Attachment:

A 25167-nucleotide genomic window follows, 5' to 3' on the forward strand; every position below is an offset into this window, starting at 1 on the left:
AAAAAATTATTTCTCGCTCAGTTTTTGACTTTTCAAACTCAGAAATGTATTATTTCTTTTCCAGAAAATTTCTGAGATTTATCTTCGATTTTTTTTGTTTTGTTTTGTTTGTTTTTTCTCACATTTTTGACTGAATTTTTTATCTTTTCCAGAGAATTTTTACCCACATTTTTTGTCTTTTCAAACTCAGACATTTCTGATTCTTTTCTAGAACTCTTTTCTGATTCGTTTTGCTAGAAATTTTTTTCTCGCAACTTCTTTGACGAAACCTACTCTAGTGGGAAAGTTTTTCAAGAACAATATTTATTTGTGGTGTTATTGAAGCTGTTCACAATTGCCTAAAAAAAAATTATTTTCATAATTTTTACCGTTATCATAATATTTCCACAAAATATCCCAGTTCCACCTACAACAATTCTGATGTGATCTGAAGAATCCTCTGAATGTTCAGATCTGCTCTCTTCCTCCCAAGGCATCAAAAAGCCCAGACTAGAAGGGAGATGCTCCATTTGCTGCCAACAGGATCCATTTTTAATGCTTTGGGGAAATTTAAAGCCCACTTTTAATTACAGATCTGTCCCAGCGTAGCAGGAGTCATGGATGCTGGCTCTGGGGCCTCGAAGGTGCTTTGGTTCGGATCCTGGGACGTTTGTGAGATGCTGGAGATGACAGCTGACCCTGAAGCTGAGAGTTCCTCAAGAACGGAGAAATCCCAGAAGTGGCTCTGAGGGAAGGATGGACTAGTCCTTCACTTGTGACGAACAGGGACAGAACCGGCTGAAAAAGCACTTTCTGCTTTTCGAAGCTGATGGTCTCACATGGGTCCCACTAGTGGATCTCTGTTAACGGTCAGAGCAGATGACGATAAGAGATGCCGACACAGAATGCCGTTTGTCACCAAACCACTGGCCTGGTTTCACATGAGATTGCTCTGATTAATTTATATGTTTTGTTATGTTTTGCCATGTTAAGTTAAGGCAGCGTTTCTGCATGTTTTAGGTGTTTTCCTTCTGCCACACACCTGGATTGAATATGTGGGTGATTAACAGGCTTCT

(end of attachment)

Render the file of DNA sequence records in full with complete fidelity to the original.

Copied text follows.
A 25167-nucleotide genomic window follows, 5' to 3' on the forward strand; every position below is an offset into this window, starting at 1 on the left:
AAAAAATTATTTCTCGCTCAGTTTTTGACTTTTCAAACTCAGAAATGTATTATTTCTTTTCCAGAAAATTTCTGAGATTTATCTTCGATTTTTTTTGTTTTGTTTTGTTTGTTTTTTCTCACATTTTTGACTGAATTTTTTATCTTTTCCAGAGAATTTTTACCCACATTTTTTGTCTTTTCAAACTCAGACATTTCTGATTCTTTTCTAGAACTCTTTTCTGATTCGTTTTGCTAGAAATTTTTTTCTCGCAACTTCTTTGACGAAACCTACTCTAGTGGGAAAGTTTTTCAAGAACAATATTTATTTGTGGTGTTATTGAAGCTGTTCACAATTGCCTAAAAAAAAATTATTTTCATAATTTTTACCGTTATCATAATATTTCCACAAAATATCCCAGTTCCACCTACAACAATTCTGATGTGATCTGAAGAATCCTCTGAATGTTCAGATCTGCTCTCTTCCTCCCAAGGCATCAAAAAGCCCAGACTAGAAGGGAGATGCTCCATTTGCTGCCAACAGGATCCATTTTTAATGCTTTGGGGAAATTTAAAGCCCACTTTTAATTACAGATCTGTCCCAGCGTAGCAGGAGTCATGGATGCTGGCTCTGGGGCCTCGAAGGTGCTTTGGTTCGGATCCTGGGACGTTTGTGAGATGCTGGAGATGACAGCTGACCCTGAAGCTGAGAGTTCCTCAAGAACGGAGAAATCCCAGAAGTGGCTCTGAGGGAAGGATGGACTAGTCCTTCACTTGTGACGAACAGGGACAGAACCGGCTGAAAAAGCACTTTCTGCTTTTCGAAGCTGATGGTCTCACATGGGTCCCACTAGTGGATCTCTGTTAACGGTCAGAGCAGATGACGATAAGAGATGCCGACACAGAATGCCGTTTGTCACCAAACCACTGGCCTGGTTTCACATGAGATTGCTCTGATTAATTTATATGTTTTGTTATGTTTTGCCATGTTAAGTTAAGGCAGCGTTTCTGCATGTTTTAGGTGTTTTCCTTCTGCCACACACCTGGATTGAATATGTGGGTGATTAACAGGCTTCT